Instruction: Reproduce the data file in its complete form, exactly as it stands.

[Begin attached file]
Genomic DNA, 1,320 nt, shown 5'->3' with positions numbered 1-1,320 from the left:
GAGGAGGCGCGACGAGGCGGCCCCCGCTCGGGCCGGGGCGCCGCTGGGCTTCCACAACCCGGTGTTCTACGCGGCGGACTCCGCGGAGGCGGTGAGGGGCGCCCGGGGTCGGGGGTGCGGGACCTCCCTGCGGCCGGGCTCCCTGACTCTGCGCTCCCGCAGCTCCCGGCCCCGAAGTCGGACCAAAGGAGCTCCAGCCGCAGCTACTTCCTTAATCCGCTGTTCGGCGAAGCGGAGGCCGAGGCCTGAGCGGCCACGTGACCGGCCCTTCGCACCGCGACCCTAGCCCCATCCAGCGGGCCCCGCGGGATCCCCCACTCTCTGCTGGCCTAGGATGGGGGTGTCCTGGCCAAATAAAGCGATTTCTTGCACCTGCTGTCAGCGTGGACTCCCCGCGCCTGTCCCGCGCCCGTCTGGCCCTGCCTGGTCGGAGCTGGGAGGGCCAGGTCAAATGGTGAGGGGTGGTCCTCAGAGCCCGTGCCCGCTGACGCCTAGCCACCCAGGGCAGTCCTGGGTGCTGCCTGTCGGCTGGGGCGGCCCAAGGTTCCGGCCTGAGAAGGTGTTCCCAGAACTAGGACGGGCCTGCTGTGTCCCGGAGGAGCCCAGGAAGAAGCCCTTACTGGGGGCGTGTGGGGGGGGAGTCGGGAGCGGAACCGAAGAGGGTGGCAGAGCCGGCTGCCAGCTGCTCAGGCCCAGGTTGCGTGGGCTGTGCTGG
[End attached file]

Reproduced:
Genomic DNA, 1,320 nt, shown 5'->3' with positions numbered 1-1,320 from the left:
GAGGAGGCGCGACGAGGCGGCCCCCGCTCGGGCCGGGGCGCCGCTGGGCTTCCACAACCCGGTGTTCTACGCGGCGGACTCCGCGGAGGCGGTGAGGGGCGCCCGGGGTCGGGGGTGCGGGACCTCCCTGCGGCCGGGCTCCCTGACTCTGCGCTCCCGCAGCTCCCGGCCCCGAAGTCGGACCAAAGGAGCTCCAGCCGCAGCTACTTCCTTAATCCGCTGTTCGGCGAAGCGGAGGCCGAGGCCTGAGCGGCCACGTGACCGGCCCTTCGCACCGCGACCCTAGCCCCATCCAGCGGGCCCCGCGGGATCCCCCACTCTCTGCTGGCCTAGGATGGGGGTGTCCTGGCCAAATAAAGCGATTTCTTGCACCTGCTGTCAGCGTGGACTCCCCGCGCCTGTCCCGCGCCCGTCTGGCCCTGCCTGGTCGGAGCTGGGAGGGCCAGGTCAAATGGTGAGGGGTGGTCCTCAGAGCCCGTGCCCGCTGACGCCTAGCCACCCAGGGCAGTCCTGGGTGCTGCCTGTCGGCTGGGGCGGCCCAAGGTTCCGGCCTGAGAAGGTGTTCCCAGAACTAGGACGGGCCTGCTGTGTCCCGGAGGAGCCCAGGAAGAAGCCCTTACTGGGGGCGTGTGGGGGGGGAGTCGGGAGCGGAACCGAAGAGGGTGGCAGAGCCGGCTGCCAGCTGCTCAGGCCCAGGTTGCGTGGGCTGTGCTGG